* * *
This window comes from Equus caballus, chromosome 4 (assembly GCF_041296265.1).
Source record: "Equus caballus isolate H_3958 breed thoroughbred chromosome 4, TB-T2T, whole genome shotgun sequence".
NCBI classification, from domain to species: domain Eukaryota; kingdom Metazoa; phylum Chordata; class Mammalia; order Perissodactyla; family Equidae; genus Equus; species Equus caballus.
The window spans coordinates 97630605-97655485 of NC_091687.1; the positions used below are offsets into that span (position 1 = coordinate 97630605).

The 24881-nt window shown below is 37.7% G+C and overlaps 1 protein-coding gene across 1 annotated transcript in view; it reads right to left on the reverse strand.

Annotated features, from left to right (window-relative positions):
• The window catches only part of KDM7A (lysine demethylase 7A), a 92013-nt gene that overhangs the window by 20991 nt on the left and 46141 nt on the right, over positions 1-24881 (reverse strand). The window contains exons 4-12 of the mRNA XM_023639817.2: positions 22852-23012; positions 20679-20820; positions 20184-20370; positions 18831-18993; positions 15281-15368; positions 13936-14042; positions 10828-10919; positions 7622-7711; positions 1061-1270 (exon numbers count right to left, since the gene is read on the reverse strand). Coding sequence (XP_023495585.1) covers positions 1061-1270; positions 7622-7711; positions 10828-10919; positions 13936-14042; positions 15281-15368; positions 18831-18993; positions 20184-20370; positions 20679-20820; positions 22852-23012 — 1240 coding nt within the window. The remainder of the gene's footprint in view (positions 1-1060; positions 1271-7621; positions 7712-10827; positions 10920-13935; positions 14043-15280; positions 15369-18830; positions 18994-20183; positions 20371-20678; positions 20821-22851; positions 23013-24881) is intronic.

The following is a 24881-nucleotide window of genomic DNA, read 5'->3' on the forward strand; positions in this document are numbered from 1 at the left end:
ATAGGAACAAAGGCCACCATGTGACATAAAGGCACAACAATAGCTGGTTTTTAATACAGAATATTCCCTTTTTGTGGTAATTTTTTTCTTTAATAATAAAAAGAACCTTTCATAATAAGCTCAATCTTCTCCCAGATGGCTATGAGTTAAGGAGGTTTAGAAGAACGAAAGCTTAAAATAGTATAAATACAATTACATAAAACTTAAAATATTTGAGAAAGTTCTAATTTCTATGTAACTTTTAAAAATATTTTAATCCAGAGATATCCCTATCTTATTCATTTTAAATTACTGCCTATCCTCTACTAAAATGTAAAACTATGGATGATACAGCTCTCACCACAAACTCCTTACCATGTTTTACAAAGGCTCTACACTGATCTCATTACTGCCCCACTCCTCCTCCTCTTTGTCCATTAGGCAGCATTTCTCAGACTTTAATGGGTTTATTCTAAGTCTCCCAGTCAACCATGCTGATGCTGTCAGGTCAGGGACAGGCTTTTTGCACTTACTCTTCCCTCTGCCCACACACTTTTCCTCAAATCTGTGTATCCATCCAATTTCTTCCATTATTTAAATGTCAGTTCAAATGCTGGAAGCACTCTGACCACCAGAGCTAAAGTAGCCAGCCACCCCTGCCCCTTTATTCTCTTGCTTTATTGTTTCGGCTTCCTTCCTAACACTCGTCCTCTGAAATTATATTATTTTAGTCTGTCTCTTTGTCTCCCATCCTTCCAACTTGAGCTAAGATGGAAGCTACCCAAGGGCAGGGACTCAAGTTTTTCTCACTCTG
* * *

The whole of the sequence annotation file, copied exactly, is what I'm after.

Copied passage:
This window comes from Equus caballus, chromosome 4 (assembly GCF_041296265.1).
Source record: "Equus caballus isolate H_3958 breed thoroughbred chromosome 4, TB-T2T, whole genome shotgun sequence".
NCBI classification, from domain to species: domain Eukaryota; kingdom Metazoa; phylum Chordata; class Mammalia; order Perissodactyla; family Equidae; genus Equus; species Equus caballus.
The window spans coordinates 97630605-97655485 of NC_091687.1; the positions used below are offsets into that span (position 1 = coordinate 97630605).

The 24881-nt window shown below is 37.7% G+C and overlaps 1 protein-coding gene across 1 annotated transcript in view; it reads right to left on the reverse strand.

Annotated features, from left to right (window-relative positions):
• The window catches only part of KDM7A (lysine demethylase 7A), a 92013-nt gene that overhangs the window by 20991 nt on the left and 46141 nt on the right, over positions 1-24881 (reverse strand). The window contains exons 4-12 of the mRNA XM_023639817.2: positions 22852-23012; positions 20679-20820; positions 20184-20370; positions 18831-18993; positions 15281-15368; positions 13936-14042; positions 10828-10919; positions 7622-7711; positions 1061-1270 (exon numbers count right to left, since the gene is read on the reverse strand). Coding sequence (XP_023495585.1) covers positions 1061-1270; positions 7622-7711; positions 10828-10919; positions 13936-14042; positions 15281-15368; positions 18831-18993; positions 20184-20370; positions 20679-20820; positions 22852-23012 — 1240 coding nt within the window. The remainder of the gene's footprint in view (positions 1-1060; positions 1271-7621; positions 7712-10827; positions 10920-13935; positions 14043-15280; positions 15369-18830; positions 18994-20183; positions 20371-20678; positions 20821-22851; positions 23013-24881) is intronic.

The following is a 24881-nucleotide window of genomic DNA, read 5'->3' on the forward strand; positions in this document are numbered from 1 at the left end:
ATAGGAACAAAGGCCACCATGTGACATAAAGGCACAACAATAGCTGGTTTTTAATACAGAATATTCCCTTTTTGTGGTAATTTTTTTCTTTAATAATAAAAAGAACCTTTCATAATAAGCTCAATCTTCTCCCAGATGGCTATGAGTTAAGGAGGTTTAGAAGAACGAAAGCTTAAAATAGTATAAATACAATTACATAAAACTTAAAATATTTGAGAAAGTTCTAATTTCTATGTAACTTTTAAAAATATTTTAATCCAGAGATATCCCTATCTTATTCATTTTAAATTACTGCCTATCCTCTACTAAAATGTAAAACTATGGATGATACAGCTCTCACCACAAACTCCTTACCATGTTTTACAAAGGCTCTACACTGATCTCATTACTGCCCCACTCCTCCTCCTCTTTGTCCATTAGGCAGCATTTCTCAGACTTTAATGGGTTTATTCTAAGTCTCCCAGTCAACCATGCTGATGCTGTCAGGTCAGGGACAGGCTTTTTGCACTTACTCTTCCCTCTGCCCACACACTTTTCCTCAAATCTGTGTATCCATCCAATTTCTTCCATTATTTAAATGTCAGTTCAAATGCTGGAAGCACTCTGACCACCAGAGCTAAAGTAGCCAGCCACCCCTGCCCCTTTATTCTCTTGCTTTATTGTTTCGGCTTCCTTCCTAACACTCGTCCTCTGAAATTATATTATTTTAGTCTGTCTCTTTGTCTCCCATCCTTCCAACTTGAGCTAAGATGGAAGCTACCCAAGGGCAGGGACTCAAGTTTTTCTCACTCTG